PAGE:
Like most planets, Uranus has a very cold outer atmosphere and a very hot core. What we see is a very thick primary atmosphere with plenty of hydrogen. Deeper in, we might suppose that water condenses in clouds at maybe 200 atm of pressure. (Above that it would be ice crystals)
By "might suppose", I've used the dodgiest source conceivable to plot the atmospheric conditions on a phase diagram of water, shamelessly thefted from Duke here, whereby I mean I took a Wikipedia contributor's dotted blue line, "an extrapolation of the 1987 Lindal et al. data (solid blue) using a constant lapse rate of 0.82 K/km."
Given this impeccable data (or other data you might contribute!), it appears that the extrapolated atmospheric conditions of Uranus take a shot straight down the fairway toward a layer of liquid water. IF it's there. The usual treatment of the topic says that there is an atmosphere over a layer of ices ... without many specifics, since after all nobody can see it.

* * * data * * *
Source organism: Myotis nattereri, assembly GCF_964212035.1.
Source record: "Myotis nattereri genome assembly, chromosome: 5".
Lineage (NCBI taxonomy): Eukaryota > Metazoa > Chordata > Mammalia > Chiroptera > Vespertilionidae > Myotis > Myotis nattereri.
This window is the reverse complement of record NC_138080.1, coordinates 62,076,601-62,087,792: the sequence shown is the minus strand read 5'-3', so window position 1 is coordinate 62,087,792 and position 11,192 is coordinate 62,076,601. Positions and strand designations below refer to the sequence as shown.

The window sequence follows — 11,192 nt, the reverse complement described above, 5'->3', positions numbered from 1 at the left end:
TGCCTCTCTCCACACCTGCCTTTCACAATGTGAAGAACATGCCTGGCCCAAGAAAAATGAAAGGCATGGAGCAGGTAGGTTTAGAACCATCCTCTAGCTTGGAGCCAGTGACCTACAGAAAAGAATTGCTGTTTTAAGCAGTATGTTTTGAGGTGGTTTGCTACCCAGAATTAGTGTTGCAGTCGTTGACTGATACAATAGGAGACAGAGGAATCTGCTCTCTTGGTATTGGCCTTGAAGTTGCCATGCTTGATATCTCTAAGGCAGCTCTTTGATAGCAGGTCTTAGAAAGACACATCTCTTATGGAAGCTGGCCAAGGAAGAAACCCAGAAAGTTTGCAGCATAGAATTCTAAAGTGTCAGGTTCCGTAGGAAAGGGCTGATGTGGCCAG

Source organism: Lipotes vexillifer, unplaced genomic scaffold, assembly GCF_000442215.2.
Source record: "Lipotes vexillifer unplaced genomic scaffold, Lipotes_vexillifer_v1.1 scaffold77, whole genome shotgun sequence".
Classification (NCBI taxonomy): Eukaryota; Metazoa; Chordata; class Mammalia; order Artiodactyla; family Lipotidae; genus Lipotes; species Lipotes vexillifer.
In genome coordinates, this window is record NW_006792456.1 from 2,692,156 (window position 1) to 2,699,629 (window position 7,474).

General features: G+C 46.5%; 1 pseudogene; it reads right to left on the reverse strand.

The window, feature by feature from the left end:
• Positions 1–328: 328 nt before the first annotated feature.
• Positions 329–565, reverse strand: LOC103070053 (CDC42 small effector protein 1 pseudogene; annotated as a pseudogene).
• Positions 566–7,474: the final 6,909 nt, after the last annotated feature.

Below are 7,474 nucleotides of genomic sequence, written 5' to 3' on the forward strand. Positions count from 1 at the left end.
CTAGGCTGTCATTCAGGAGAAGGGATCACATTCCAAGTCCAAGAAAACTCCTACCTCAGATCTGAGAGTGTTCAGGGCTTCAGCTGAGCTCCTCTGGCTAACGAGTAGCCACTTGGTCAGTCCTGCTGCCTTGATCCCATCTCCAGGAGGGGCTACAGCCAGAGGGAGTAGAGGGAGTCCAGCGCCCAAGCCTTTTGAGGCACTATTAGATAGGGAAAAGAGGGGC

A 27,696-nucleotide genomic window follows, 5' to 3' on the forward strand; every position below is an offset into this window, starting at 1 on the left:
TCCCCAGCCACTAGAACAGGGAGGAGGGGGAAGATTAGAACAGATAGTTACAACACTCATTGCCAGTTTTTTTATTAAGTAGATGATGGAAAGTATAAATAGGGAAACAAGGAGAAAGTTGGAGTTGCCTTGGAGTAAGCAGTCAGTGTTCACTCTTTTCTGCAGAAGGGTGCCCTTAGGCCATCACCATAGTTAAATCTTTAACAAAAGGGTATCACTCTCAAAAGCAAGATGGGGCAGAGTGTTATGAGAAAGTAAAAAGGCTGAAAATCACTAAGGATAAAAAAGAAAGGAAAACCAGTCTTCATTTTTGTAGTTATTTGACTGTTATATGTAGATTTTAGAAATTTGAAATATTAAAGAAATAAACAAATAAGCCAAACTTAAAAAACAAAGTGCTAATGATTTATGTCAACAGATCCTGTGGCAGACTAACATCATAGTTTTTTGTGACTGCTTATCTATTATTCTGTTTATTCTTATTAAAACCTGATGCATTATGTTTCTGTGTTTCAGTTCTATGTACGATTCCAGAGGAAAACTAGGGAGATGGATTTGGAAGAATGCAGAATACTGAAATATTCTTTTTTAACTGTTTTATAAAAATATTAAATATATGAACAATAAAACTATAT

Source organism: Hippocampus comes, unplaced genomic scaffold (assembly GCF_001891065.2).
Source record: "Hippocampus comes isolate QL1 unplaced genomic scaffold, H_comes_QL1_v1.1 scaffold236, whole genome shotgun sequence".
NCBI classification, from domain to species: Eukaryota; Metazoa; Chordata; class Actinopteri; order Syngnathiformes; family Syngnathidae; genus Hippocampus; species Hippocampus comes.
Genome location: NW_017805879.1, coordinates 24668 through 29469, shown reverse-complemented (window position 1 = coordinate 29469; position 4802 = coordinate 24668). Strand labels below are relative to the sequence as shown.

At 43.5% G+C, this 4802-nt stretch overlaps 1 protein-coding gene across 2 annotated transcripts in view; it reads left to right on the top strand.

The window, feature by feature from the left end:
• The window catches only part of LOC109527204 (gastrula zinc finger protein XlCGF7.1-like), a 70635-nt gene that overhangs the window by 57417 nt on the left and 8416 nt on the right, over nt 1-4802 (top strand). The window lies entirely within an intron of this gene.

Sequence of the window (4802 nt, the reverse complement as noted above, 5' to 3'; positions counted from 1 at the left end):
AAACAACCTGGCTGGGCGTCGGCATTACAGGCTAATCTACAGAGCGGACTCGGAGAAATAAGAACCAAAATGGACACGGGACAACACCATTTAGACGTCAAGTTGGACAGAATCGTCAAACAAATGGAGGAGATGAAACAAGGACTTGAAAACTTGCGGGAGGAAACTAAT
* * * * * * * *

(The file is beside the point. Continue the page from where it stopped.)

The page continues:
But do we have any indication at all? Is there a reason to say probably yes or probably no to the question of whether a probe dropped into Uranus would reach 374 °C (the critical temperature of water) before it would reach a liquid (probably, in that case) surface of water?
(Note: I recall seeing some simulation of the overall temperature issue before, but with a range of outcomes, and this question is prompted by this report that MgO dissolves extensively into H2O in Uranus, potentially altering the internal heat distribution.